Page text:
Heads in the sand

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Heads in the sand

The Blue House and ruling party have chosen to turn a blind eye to the jobs debacle. They obsessively defend the so-called income-led growth policy — the keystone to the Moon Jae-in administration’s economic agenda — despite overwhelming calls for a change in the policy direction.

A senior presidential aide said the current policy for growth can be adjusted if effects do not show. He added that there is no need to cling to the slogan of income-led growth. But he suggested that more time is needed, saying, “It has been just seven months since the minimum wage has been hiked [by double digits] and a month since the 52-hour workweek has been enforced.”

Moon maintains the same paradoxical stance. In a meeting with senior secretaries, he said the government would have to admit that policy endeavors to combat low employment have not been sufficient, considering the results so far. His comment suggests he feels responsibility, but at the same time does not agree that his policy of generating growth through increases in incomes made a bad situation worse. The government has poured in 54 trillion won ($48 billion) to ameliorate job conditions, but data clearly suggests that the money has been wasted as the employment situation only worsened.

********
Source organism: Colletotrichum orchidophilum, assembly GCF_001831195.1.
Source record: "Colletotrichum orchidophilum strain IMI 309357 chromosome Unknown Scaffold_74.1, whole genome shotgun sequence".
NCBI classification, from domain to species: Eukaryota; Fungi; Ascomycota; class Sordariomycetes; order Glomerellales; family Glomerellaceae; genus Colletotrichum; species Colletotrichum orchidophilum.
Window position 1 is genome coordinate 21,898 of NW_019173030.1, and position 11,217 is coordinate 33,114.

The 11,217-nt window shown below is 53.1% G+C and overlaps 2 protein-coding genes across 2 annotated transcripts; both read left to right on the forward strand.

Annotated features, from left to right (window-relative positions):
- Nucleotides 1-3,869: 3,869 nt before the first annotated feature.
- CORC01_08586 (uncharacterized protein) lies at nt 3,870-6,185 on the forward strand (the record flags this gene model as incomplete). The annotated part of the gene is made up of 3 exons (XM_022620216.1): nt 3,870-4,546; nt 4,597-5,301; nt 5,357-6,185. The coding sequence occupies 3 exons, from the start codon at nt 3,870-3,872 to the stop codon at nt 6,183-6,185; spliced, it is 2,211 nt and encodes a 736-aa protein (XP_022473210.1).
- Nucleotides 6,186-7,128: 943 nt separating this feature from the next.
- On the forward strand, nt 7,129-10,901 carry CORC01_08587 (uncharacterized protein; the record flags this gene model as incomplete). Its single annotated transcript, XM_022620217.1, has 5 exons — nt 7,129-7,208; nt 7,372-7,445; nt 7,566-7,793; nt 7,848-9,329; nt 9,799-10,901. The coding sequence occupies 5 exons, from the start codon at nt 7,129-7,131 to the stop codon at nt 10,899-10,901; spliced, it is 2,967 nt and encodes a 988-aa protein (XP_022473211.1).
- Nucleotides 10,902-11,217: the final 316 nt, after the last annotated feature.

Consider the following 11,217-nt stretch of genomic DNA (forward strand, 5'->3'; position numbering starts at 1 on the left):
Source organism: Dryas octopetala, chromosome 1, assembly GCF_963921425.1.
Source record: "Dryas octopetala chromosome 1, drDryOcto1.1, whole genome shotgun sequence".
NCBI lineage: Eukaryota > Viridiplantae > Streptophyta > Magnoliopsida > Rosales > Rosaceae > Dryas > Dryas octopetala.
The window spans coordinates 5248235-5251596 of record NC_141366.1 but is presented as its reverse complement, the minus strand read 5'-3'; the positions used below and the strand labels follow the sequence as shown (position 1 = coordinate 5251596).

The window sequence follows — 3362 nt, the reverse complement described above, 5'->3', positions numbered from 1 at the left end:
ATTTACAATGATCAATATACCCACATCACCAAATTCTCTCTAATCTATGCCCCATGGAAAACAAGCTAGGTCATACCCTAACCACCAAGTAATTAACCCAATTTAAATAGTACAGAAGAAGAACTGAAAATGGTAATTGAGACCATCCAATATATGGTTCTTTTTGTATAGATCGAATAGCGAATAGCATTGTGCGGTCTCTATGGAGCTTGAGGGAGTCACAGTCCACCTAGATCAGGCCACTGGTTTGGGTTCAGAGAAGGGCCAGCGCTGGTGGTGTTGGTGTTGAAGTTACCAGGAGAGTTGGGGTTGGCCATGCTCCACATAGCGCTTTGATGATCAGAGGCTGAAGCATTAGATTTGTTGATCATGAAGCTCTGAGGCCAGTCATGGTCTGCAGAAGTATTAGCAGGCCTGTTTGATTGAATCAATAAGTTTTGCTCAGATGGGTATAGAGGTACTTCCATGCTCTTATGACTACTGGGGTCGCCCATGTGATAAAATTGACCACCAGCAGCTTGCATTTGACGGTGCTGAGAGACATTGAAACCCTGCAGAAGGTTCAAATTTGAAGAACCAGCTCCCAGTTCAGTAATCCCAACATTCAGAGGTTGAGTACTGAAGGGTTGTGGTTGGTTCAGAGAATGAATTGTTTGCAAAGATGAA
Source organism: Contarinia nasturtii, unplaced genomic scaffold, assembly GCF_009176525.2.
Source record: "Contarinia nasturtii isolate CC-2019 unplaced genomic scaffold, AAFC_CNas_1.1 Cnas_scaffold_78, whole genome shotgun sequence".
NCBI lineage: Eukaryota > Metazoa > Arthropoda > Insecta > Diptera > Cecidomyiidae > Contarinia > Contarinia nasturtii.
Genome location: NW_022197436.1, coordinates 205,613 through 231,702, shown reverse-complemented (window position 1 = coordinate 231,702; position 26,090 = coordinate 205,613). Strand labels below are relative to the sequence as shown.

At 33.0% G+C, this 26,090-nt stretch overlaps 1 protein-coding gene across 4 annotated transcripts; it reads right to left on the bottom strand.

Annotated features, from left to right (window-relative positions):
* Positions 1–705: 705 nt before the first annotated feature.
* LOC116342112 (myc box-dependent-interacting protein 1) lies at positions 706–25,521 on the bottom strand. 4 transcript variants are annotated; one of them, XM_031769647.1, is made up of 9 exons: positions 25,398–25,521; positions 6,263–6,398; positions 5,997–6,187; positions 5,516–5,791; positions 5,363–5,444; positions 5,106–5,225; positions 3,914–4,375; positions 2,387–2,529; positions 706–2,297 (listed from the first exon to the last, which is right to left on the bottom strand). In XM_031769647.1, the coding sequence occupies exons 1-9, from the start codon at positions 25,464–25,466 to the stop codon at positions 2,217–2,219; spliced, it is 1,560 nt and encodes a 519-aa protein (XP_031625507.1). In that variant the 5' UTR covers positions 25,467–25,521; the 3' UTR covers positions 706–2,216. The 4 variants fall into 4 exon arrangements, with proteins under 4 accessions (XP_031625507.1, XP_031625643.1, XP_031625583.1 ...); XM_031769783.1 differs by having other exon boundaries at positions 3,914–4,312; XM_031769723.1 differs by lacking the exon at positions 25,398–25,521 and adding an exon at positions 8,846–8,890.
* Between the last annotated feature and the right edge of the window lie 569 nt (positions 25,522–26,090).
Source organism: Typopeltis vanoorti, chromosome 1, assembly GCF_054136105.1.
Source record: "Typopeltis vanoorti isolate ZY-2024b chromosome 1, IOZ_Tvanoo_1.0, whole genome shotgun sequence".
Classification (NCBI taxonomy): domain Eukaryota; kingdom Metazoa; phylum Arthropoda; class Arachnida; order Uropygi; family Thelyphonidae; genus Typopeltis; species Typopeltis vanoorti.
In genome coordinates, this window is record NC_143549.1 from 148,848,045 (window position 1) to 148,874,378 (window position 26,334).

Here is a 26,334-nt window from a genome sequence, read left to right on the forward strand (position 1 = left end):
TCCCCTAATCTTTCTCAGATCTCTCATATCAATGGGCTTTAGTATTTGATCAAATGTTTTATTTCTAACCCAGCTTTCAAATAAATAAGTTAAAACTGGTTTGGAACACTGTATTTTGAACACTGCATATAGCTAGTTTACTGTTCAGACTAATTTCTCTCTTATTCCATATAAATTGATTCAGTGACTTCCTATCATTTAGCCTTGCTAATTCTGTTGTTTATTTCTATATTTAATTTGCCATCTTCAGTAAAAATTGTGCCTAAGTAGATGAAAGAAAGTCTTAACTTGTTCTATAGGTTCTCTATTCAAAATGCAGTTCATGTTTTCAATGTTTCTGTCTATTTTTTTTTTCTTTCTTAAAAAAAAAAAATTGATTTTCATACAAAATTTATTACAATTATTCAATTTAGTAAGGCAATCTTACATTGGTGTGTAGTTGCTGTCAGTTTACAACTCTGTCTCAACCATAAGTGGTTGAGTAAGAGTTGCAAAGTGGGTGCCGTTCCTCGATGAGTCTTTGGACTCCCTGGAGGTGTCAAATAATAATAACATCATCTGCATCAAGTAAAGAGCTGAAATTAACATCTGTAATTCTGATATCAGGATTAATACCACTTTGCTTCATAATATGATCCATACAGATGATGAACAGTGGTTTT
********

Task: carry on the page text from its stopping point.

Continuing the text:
Choo Mi-ae, head of the Democratic Party, placed all the blame on past conservative governments and claimed the economy is going through a correctional period of strengthening after years of weakening. Lee Hae-chan, a former prime minister under President Roh Moo-hyun, argued that Lee Myung-bak’s profligate project of renovating four rivers killed potential investments in new industries. Floor-leader Hong Yong-pyo said the economy has weakened because the past conservative administration neglected reforming Korea’s industrial structure.

No one in the Blue House or ruling party dares to speak the truth about the income-led growth policy. Kim Jin-pyo, a former deputy prime minister for the economy in the Roh Moo-hyun administration, urged the Blue House to press ahead with the policy as it would take three years for the trickle-up policy to bring about positive results.

Security guards at the apartment of Jang Ha-sung, President Moon’s architect of the income-led growth policy, are at risk of being sacked as a result of the hike in the minimum wage. Jang has asked the public to have patience with the government’s policy. Can he say the same to his own security guards?

JoongAng Ilbo, Aug. 22, Page 30
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